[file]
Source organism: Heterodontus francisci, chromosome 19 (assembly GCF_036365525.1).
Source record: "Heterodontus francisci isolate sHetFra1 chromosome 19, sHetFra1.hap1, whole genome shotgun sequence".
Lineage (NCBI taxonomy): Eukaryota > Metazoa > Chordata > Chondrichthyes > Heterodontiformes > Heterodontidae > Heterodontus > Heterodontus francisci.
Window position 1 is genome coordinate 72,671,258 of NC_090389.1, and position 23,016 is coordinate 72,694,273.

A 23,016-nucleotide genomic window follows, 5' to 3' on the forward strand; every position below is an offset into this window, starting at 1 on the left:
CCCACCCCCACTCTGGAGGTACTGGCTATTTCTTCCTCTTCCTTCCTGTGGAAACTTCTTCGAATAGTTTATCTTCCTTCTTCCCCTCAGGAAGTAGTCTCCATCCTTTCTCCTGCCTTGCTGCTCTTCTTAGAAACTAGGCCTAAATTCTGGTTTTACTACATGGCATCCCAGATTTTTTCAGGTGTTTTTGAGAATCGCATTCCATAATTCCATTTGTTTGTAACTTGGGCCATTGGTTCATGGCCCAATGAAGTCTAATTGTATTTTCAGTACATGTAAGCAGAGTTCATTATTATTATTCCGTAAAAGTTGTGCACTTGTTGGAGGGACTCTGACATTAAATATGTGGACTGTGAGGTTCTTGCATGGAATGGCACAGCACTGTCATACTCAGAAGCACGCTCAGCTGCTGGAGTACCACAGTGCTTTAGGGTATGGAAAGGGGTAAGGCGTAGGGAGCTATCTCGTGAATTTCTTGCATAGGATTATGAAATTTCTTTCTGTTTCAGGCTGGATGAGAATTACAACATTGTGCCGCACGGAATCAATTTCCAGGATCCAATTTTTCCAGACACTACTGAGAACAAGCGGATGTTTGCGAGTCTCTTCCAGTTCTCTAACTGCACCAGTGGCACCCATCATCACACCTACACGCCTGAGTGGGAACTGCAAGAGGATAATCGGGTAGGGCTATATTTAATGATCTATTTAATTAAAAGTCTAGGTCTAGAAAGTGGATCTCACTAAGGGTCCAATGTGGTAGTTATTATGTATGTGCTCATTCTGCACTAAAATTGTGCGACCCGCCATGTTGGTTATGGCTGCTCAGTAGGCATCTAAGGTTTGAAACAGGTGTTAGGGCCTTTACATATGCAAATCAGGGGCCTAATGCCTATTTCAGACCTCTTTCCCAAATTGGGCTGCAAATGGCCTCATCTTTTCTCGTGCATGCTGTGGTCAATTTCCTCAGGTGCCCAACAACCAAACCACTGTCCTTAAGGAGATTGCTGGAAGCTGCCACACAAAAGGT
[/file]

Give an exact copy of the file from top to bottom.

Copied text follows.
Source organism: Heterodontus francisci, chromosome 19 (assembly GCF_036365525.1).
Source record: "Heterodontus francisci isolate sHetFra1 chromosome 19, sHetFra1.hap1, whole genome shotgun sequence".
Lineage (NCBI taxonomy): Eukaryota > Metazoa > Chordata > Chondrichthyes > Heterodontiformes > Heterodontidae > Heterodontus > Heterodontus francisci.
Window position 1 is genome coordinate 72,671,258 of NC_090389.1, and position 23,016 is coordinate 72,694,273.

A 23,016-nucleotide genomic window follows, 5' to 3' on the forward strand; every position below is an offset into this window, starting at 1 on the left:
CCCACCCCCACTCTGGAGGTACTGGCTATTTCTTCCTCTTCCTTCCTGTGGAAACTTCTTCGAATAGTTTATCTTCCTTCTTCCCCTCAGGAAGTAGTCTCCATCCTTTCTCCTGCCTTGCTGCTCTTCTTAGAAACTAGGCCTAAATTCTGGTTTTACTACATGGCATCCCAGATTTTTTCAGGTGTTTTTGAGAATCGCATTCCATAATTCCATTTGTTTGTAACTTGGGCCATTGGTTCATGGCCCAATGAAGTCTAATTGTATTTTCAGTACATGTAAGCAGAGTTCATTATTATTATTCCGTAAAAGTTGTGCACTTGTTGGAGGGACTCTGACATTAAATATGTGGACTGTGAGGTTCTTGCATGGAATGGCACAGCACTGTCATACTCAGAAGCACGCTCAGCTGCTGGAGTACCACAGTGCTTTAGGGTATGGAAAGGGGTAAGGCGTAGGGAGCTATCTCGTGAATTTCTTGCATAGGATTATGAAATTTCTTTCTGTTTCAGGCTGGATGAGAATTACAACATTGTGCCGCACGGAATCAATTTCCAGGATCCAATTTTTCCAGACACTACTGAGAACAAGCGGATGTTTGCGAGTCTCTTCCAGTTCTCTAACTGCACCAGTGGCACCCATCATCACACCTACACGCCTGAGTGGGAACTGCAAGAGGATAATCGGGTAGGGCTATATTTAATGATCTATTTAATTAAAAGTCTAGGTCTAGAAAGTGGATCTCACTAAGGGTCCAATGTGGTAGTTATTATGTATGTGCTCATTCTGCACTAAAATTGTGCGACCCGCCATGTTGGTTATGGCTGCTCAGTAGGCATCTAAGGTTTGAAACAGGTGTTAGGGCCTTTACATATGCAAATCAGGGGCCTAATGCCTATTTCAGACCTCTTTCCCAAATTGGGCTGCAAATGGCCTCATCTTTTCTCGTGCATGCTGTGGTCAATTTCCTCAGGTGCCCAACAACCAAACCACTGTCCTTAAGGAGATTGCTGGAAGCTGCCACACAAAAGGT